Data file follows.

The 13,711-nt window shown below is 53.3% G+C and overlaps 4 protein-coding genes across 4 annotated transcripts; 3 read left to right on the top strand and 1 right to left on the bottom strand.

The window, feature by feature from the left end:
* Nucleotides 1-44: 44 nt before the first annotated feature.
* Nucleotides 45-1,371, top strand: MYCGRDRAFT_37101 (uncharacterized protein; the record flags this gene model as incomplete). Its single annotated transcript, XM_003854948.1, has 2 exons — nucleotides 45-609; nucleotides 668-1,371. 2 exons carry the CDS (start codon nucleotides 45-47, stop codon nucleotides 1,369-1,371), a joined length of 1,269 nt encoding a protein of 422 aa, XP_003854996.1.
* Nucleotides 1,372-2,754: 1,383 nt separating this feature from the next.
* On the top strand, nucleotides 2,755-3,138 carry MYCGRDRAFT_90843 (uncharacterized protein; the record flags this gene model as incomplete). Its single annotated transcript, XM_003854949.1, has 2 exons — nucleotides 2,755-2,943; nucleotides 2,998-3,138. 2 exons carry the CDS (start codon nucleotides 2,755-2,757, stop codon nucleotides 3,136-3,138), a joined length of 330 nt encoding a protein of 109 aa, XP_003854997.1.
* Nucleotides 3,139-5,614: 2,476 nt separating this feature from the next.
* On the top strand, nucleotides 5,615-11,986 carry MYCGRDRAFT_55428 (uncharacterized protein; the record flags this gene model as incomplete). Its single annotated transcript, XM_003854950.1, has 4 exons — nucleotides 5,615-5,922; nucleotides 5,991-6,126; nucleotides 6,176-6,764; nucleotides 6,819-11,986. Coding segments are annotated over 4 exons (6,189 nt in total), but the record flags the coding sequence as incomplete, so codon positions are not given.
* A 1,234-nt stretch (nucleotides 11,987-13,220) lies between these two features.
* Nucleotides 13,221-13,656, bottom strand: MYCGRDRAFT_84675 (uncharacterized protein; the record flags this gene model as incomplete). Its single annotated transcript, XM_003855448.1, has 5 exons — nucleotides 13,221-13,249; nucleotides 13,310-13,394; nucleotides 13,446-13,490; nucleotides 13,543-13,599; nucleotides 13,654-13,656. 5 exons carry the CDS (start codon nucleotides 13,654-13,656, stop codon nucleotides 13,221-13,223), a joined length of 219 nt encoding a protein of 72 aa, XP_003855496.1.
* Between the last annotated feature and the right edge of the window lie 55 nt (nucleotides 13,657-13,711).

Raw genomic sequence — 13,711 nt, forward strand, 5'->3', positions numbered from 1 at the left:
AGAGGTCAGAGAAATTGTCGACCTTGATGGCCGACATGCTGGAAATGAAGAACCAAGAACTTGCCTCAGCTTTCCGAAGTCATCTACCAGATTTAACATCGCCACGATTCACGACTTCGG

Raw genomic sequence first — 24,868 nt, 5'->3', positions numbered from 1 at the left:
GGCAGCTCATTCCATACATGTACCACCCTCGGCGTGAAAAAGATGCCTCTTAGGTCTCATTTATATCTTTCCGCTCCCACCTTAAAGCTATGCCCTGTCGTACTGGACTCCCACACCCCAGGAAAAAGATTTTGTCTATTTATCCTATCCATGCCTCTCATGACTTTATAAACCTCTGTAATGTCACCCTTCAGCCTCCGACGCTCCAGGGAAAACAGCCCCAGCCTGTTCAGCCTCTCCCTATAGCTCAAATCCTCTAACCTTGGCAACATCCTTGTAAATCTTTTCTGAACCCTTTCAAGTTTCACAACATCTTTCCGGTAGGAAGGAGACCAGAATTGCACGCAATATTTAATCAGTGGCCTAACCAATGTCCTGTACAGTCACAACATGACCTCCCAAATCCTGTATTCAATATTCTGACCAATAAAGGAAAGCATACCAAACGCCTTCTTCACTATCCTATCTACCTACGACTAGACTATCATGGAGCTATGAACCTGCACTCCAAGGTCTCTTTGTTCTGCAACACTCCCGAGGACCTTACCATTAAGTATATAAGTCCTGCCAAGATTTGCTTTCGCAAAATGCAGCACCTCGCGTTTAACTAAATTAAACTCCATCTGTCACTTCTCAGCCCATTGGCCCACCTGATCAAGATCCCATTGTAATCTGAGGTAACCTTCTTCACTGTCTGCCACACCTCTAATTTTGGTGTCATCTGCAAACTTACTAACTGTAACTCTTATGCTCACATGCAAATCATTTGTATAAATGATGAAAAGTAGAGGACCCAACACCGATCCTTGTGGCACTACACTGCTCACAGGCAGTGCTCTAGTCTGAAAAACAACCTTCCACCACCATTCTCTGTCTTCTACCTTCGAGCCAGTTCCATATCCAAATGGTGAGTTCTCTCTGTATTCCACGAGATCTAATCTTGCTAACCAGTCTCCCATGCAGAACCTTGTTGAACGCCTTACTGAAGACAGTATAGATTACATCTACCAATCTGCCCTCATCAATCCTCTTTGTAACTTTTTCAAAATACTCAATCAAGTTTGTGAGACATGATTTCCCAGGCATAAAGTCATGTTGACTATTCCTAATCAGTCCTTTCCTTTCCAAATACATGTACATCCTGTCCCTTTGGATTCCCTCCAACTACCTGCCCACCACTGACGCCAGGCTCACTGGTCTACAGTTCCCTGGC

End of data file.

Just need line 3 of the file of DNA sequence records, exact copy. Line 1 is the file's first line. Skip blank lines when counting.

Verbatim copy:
* Nucleotides 1-44: 44 nt before the first annotated feature.